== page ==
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Everything posted by geodave

  1. I am trying to do exactly what spirilis describes in the hypothetical remote sensing application on his wiki for the nrf24L01+ library: "A typical application of the nRF24L01+ which takes full advantage of the MSP430's touted low-power modes is remote sensing with periodic wakeup involving an MSP430 circuit attached to sensors in a remote location. An MSP430 using either the VLO or LFXT1 driving ACLK to wake up the device periodically will switch on the nRF24, take sensor measurements and once the nRF24 is ready (5ms Standby-I wakeup time has elapsed), transmit those to a base station, fol
  2. I am embarrassed to admit the my CE and CSN lines were switched. I checked it at least 10 times over the course of two weeks. I guess in life sometime it takes 11 tries. Code works as is! Hopefully this post will be useful to someone. No packet loss. Haven't tested the distance yet. Wiring for the Pi is as follows: radio 7 (miso) to gpio9/bcm21 radio 6 (mosi) to gpio10/bcm19 radio 5 (sck) to gpio11/bcm23 radio 4 (csn) to gpio8/bcm24 radio 3 (ce) to gpio25/bcm22 radio 2 (3.3v) to 3.3v radio 1 (gnd) to gnd Get it right or pay the price!
  3. Sadly I have not gotten it working yet but it is good to know someone has. It just means I am doing something wrong. When I call printDetails() it doesn't show the address or setting that I have specified. I thought it might be the wiring to the pi but I have checked them about 10 times and they are right. Maybe I didn't install and configure the library correctly. Not sure. My two MSP430's talk find across the house as well. Would you mind posting you MSP430 and Raspberry Pi code? I will load it up and see if I can get it to work and see if it also has packet issues.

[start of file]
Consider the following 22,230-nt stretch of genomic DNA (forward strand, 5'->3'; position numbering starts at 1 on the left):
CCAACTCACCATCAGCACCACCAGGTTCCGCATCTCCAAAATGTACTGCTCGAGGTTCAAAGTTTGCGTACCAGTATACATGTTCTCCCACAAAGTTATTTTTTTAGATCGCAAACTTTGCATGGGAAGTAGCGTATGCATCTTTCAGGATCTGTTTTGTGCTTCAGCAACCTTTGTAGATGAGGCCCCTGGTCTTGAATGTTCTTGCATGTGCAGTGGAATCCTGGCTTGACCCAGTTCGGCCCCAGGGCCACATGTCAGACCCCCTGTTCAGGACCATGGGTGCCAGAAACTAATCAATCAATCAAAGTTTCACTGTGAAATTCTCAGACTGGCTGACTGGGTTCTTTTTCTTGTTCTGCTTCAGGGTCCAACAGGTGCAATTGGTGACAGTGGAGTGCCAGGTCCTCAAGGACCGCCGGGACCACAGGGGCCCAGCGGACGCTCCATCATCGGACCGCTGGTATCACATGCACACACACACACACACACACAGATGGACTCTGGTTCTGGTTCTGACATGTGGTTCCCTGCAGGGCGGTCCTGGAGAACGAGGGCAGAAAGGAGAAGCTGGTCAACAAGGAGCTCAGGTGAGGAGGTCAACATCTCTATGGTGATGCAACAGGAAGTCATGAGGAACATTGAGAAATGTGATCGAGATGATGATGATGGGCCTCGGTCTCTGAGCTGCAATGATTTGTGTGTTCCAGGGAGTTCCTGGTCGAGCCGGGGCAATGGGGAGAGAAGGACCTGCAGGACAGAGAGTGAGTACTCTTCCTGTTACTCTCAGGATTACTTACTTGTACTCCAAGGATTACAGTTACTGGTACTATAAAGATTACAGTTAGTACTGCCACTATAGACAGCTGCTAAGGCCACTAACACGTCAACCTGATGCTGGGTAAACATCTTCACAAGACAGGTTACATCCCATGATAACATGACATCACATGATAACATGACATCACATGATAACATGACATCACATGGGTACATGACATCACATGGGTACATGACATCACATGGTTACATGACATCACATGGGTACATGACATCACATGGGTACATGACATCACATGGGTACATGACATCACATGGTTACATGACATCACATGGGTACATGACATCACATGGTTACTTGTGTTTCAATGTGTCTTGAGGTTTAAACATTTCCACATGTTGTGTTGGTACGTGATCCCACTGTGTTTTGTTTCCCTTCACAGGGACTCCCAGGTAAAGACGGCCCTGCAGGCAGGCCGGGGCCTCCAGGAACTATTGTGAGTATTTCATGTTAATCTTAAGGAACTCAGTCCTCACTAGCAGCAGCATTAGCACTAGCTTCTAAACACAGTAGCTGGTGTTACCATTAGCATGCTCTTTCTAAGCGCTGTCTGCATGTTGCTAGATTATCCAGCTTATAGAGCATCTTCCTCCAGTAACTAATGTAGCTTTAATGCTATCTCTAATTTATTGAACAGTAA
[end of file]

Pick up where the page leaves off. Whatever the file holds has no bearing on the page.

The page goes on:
4. I couldn't find an example of someone using the Raspberry Pi as a receiving hub for sensor nodes that use the spirilis nRF24L01+ library and a MSP430G2553. I thought I would give it a shot since I think this would be beneficial to the community. I found a C library for the Raspberry Pi and nRF24L01+: https://github.com/stanleyseow/RF24. Class reference is here: http://maniacbug.github.io/RF24/classRF24.html There is also a newer python library but I haven
  5. Project update: I have been casually testing the setup for the past couple weeks with mixed results. Most of the testing includes a screaming infant on my shoulder. You can imagine why this project is moving so slowly. The main issues with the current setup seems to be the range. It will transmits okay the first times but the signal seems to get weaker with subsequent transmissions. I have purchased a NRF24L01+PA+LNA module to put on the receiver end. I am hoping this will get me a bit more distance so it is more usable. In the meantime I am going to work on the charting interface.
  6. Yep...I added a 100uF 10v capacitor to the Vin and was able to get another 25 feet of range with the receiver in the window facing the garden. I also tested in the house and got about 40 to 50-feet through 3 walls. Is this range consistent with what you are getting on these wireless modules with the trace antenna?
  7. Source is one AA rechargeable Ni-CD 800mAH. Okay so you are thinking if I put the larger capacitance on the Vin side it will stabilize the input and thus provide a stable output?
  8. I can't believe it has almost been a month since the last post...sorry! I have the fortune of visiting former soviet republics a couple times of year for work so I have been out of town. So I did install the new 10uH inductor with the two 10uF ceramic capacitors and it didn't work. Switched the Vin and Vout capacitors for cheap 22uF 16v electrolytic and it works sporadically. I removed the 22uF from the Vout and replaced it with a 68uF 16v cheap electrolytic capacitors and I am getting better performance. I currently have the transmitter in the garden and the receiver in a window about 3